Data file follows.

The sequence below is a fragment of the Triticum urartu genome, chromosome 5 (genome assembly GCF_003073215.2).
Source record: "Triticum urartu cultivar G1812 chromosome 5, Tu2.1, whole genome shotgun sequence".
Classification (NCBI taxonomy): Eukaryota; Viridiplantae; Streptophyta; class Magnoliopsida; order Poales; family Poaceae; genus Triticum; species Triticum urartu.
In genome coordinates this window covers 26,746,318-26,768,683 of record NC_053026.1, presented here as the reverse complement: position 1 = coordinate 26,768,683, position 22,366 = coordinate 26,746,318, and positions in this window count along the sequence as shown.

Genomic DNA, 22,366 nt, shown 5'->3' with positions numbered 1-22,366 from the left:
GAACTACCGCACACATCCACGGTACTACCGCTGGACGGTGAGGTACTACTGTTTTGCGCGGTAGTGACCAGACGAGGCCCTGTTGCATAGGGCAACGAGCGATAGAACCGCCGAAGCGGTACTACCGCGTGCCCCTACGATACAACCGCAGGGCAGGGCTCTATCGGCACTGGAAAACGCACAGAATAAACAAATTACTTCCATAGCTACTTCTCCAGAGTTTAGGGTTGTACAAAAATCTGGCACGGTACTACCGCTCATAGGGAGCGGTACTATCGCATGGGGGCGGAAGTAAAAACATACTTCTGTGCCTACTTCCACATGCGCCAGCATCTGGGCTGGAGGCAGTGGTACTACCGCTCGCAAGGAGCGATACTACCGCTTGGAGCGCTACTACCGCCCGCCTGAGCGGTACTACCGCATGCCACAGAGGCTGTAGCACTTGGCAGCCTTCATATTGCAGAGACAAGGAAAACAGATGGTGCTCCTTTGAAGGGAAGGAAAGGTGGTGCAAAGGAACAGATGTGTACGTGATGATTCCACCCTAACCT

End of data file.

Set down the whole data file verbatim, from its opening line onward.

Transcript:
The sequence below is a fragment of the Triticum urartu genome, chromosome 5 (genome assembly GCF_003073215.2).
Source record: "Triticum urartu cultivar G1812 chromosome 5, Tu2.1, whole genome shotgun sequence".
Classification (NCBI taxonomy): Eukaryota; Viridiplantae; Streptophyta; class Magnoliopsida; order Poales; family Poaceae; genus Triticum; species Triticum urartu.
In genome coordinates this window covers 26,746,318-26,768,683 of record NC_053026.1, presented here as the reverse complement: position 1 = coordinate 26,768,683, position 22,366 = coordinate 26,746,318, and positions in this window count along the sequence as shown.

Genomic DNA, 22,366 nt, shown 5'->3' with positions numbered 1-22,366 from the left:
GAACTACCGCACACATCCACGGTACTACCGCTGGACGGTGAGGTACTACTGTTTTGCGCGGTAGTGACCAGACGAGGCCCTGTTGCATAGGGCAACGAGCGATAGAACCGCCGAAGCGGTACTACCGCGTGCCCCTACGATACAACCGCAGGGCAGGGCTCTATCGGCACTGGAAAACGCACAGAATAAACAAATTACTTCCATAGCTACTTCTCCAGAGTTTAGGGTTGTACAAAAATCTGGCACGGTACTACCGCTCATAGGGAGCGGTACTATCGCATGGGGGCGGAAGTAAAAACATACTTCTGTGCCTACTTCCACATGCGCCAGCATCTGGGCTGGAGGCAGTGGTACTACCGCTCGCAAGGAGCGATACTACCGCTTGGAGCGCTACTACCGCCCGCCTGAGCGGTACTACCGCATGCCACAGAGGCTGTAGCACTTGGCAGCCTTCATATTGCAGAGACAAGGAAAACAGATGGTGCTCCTTTGAAGGGAAGGAAAGGTGGTGCAAAGGAACAGATGTGTACGTGATGATTCCACCCTAACCT